Dear Young Lawyer or not-so-young-lawyer, how are you doing today? Do you have processes to respond to and you don’t seem to know where to begin from? May I extend a hand of assistance? Oh! Thank you for accepting my offer. That’s great. I’m confident, it’s going to be a pleasant ride, so hop in on the train while I set the engine in motion.

Now, we begin.

When served with any court process, the first step is to ascertain the nature of the process. This will help in three ways:

  • It will guide your next line of action;
  • It will aid your draft of the appropriate process in response; and
  • It will aid your assessment of the processes for any preliminary issues that could terminate the matter even before it gets to hearing, assuming it’s a full-fledged suit. 

I’ll give an example. Let’s say you’re served with a writ of summons and statement of claim. There’re a number of preliminary issues to be on the look- out for as you read through the processes. You may want to consider whether:

  • the writ was served within its lifespan as prescribed by the rules of court of the relevant jurisdiction;
  • the writ is properly endorsed for service outside jurisdiction (if that’s applicable);
  • the parties on the face of the process are juristic persons;
  • the action is brought within or out of the limitation period (if the cause of action is one to be instituted within a specific time frame;
  • the court in which the suit is instituted has jurisdiction or not;
  • there’re conditions precedent to be made (such as a pre-action notice if a government institution is sued) and whether such have been satisfied; and a number of other issues.
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You should get the picture by now. Thereafter, you’ll consider whether to enter appearance for your client and whether such appearance will be unconditional, conditional or under protest. And then, you proceed to draft your response as befitting of the process served on you. Remember to make your general traverse at the commencement of the draft of your Statement of Defence. Do you intend to rely on electronically generated evidence? Ensure to satisfy the requirement of the Evidence Act by filing a Statement of Compliance with Section 84 of the Evidence Act. You could also state that in your Statement of Defence. Ensure in your draft to respond to every material fact raised by the other party and go ahead to state the case of your client.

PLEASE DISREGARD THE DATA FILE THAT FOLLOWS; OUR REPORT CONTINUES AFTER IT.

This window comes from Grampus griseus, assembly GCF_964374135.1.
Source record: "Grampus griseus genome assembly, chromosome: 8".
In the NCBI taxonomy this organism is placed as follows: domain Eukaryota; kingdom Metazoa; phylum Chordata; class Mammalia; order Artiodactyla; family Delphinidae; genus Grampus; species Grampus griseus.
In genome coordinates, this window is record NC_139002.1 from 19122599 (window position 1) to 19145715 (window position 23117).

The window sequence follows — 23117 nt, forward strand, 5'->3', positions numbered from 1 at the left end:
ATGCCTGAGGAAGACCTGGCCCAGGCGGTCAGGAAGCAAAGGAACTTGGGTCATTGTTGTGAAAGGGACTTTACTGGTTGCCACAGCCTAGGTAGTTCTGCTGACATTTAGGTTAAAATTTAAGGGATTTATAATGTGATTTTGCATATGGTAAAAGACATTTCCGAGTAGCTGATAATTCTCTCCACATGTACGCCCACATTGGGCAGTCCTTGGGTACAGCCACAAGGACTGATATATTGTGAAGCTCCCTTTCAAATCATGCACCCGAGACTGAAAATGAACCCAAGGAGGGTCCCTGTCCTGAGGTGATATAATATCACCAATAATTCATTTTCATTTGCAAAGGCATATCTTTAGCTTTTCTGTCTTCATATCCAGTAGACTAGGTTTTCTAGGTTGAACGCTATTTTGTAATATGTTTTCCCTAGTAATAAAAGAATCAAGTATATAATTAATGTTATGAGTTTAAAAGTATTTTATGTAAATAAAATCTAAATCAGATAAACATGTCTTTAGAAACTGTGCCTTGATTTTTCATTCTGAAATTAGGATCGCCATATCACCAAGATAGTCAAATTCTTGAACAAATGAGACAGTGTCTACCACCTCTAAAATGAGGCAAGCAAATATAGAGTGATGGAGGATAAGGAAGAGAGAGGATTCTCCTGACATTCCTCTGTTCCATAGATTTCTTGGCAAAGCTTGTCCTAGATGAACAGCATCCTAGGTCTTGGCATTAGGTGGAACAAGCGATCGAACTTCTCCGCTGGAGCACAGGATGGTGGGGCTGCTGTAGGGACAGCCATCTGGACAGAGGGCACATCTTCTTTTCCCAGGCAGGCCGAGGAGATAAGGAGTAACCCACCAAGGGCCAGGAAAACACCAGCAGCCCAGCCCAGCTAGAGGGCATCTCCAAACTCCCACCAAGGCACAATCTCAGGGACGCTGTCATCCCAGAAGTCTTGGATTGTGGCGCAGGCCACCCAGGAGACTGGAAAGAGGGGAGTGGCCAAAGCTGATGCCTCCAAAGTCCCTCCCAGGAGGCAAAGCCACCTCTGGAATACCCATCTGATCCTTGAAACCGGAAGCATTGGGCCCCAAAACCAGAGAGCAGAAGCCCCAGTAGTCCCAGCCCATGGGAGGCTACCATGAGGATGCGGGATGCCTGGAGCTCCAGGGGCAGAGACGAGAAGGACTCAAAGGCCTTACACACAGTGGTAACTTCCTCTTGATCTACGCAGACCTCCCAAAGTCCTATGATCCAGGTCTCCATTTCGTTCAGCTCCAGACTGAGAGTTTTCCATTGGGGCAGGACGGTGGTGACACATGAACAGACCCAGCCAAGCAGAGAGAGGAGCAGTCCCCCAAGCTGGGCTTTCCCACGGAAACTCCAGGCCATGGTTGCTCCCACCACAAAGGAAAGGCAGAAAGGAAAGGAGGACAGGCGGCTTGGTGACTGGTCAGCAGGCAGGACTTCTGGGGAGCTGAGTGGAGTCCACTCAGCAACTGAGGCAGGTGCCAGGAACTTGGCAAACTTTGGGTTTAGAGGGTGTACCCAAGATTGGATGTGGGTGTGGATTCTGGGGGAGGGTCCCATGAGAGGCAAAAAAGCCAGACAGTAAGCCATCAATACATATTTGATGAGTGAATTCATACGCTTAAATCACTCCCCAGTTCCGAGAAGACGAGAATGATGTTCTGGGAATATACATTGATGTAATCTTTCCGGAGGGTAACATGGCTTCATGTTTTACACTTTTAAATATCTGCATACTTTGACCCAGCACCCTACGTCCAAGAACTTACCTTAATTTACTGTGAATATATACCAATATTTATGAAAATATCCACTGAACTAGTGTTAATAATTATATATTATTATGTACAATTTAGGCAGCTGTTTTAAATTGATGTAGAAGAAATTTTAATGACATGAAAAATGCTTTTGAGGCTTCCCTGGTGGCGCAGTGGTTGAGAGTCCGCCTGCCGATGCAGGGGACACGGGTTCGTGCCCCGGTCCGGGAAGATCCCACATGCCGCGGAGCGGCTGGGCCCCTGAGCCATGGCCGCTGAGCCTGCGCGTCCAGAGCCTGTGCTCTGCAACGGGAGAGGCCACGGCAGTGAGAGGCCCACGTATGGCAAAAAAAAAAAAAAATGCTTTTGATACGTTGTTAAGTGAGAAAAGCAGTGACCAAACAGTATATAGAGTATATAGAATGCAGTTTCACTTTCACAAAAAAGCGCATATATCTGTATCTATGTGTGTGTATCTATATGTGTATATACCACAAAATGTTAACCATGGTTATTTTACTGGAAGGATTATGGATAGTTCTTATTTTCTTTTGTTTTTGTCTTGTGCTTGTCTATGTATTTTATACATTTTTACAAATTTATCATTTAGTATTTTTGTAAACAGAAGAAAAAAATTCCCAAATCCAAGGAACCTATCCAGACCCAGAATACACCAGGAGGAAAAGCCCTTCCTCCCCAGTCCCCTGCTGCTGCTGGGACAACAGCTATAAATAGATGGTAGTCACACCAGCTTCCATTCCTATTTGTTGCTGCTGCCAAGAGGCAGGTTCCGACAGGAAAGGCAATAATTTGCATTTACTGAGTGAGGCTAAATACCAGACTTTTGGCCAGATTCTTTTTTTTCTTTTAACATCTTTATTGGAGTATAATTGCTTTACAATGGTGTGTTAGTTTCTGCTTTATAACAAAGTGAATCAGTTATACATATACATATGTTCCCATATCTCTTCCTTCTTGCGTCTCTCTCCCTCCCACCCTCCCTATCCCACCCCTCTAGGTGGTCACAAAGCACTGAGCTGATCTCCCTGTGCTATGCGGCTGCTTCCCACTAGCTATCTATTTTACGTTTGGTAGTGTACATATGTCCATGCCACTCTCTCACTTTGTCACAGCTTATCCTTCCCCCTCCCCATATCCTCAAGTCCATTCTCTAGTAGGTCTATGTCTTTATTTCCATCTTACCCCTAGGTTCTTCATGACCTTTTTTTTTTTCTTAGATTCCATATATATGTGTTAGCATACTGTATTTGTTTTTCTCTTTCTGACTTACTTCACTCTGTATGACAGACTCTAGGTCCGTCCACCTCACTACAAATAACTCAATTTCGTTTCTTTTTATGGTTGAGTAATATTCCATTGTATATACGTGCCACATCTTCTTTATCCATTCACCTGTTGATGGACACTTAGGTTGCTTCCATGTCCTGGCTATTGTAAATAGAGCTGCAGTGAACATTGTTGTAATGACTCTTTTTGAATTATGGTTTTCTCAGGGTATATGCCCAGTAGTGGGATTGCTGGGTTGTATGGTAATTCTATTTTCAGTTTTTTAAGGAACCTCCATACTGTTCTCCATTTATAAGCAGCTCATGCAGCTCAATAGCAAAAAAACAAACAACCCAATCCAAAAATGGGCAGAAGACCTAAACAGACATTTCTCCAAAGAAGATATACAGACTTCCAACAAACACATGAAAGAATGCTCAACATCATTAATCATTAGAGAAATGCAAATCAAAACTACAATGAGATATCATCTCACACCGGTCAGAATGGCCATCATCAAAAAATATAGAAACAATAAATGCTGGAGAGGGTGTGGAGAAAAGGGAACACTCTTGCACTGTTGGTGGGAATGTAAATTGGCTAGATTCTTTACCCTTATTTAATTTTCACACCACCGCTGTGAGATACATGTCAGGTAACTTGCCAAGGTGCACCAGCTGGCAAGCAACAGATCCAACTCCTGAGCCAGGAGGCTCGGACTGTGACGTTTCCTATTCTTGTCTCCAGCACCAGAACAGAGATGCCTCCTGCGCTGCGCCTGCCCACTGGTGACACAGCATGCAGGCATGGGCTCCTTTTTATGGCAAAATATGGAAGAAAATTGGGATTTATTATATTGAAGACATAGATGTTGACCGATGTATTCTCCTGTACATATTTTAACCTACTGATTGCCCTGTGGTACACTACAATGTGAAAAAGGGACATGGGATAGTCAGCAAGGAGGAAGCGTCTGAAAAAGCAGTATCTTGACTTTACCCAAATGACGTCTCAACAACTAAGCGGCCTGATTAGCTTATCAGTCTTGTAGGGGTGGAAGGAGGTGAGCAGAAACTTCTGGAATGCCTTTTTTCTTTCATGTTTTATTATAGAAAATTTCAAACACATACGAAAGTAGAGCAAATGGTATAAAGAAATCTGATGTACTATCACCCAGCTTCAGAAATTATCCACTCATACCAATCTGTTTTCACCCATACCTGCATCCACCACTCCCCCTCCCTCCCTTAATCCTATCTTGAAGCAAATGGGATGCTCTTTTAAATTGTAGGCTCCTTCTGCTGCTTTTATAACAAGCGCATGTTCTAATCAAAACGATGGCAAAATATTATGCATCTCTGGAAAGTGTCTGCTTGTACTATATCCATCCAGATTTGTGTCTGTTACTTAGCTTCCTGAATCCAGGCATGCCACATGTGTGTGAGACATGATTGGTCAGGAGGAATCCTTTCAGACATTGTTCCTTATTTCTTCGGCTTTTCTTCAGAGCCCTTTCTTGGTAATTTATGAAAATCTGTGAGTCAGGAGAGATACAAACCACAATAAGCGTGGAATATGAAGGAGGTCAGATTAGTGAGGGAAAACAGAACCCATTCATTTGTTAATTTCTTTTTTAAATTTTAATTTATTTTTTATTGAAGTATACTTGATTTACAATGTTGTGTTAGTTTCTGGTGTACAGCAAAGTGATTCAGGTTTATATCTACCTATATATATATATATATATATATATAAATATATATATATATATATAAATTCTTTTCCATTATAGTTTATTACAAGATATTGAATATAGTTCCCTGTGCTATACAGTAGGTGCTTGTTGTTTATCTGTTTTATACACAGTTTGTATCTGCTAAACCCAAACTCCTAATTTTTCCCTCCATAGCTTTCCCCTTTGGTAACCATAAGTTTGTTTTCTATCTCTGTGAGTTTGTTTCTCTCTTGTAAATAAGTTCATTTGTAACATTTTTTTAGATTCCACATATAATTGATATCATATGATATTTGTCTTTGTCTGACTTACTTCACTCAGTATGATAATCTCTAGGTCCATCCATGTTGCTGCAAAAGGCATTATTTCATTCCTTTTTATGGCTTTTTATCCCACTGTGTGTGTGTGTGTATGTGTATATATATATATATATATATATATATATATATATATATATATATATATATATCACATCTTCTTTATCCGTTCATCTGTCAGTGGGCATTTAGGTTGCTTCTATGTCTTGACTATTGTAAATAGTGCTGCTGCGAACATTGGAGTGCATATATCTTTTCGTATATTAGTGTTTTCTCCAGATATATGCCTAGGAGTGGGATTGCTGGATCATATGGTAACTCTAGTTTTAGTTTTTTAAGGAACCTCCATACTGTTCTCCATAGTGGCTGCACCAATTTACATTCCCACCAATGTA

How about if you’re served with a motion and an affidavit?  In that case you’ll need to peruse the motion to ensure that it’s correctly signed by a lawyer and not in the name of a law firm. You’ll also want to check whether the content of the affidavit is not in contravention of Section 115 of the Evidence Act. Of course, you’ll be responding with a counter affidavit. So, what’ll be the content of the counter affidavit?

  • Your oppositions to the facts contained in the affidavit;
  • Facts that have not been put forward in the affidavit (I must warn that this could be tricky as there could be some danger in putting up these facts. You could put up those facts and give the opponent opportunity to explain more through a Further Affidavit. So you may need to really think through whether or not you want to state new facts in your counter affidavit).
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I think this is enough for the now. We’ll continue on another episode where we’ll consider another interesting topic.

Written by Queen Ukpo ESQ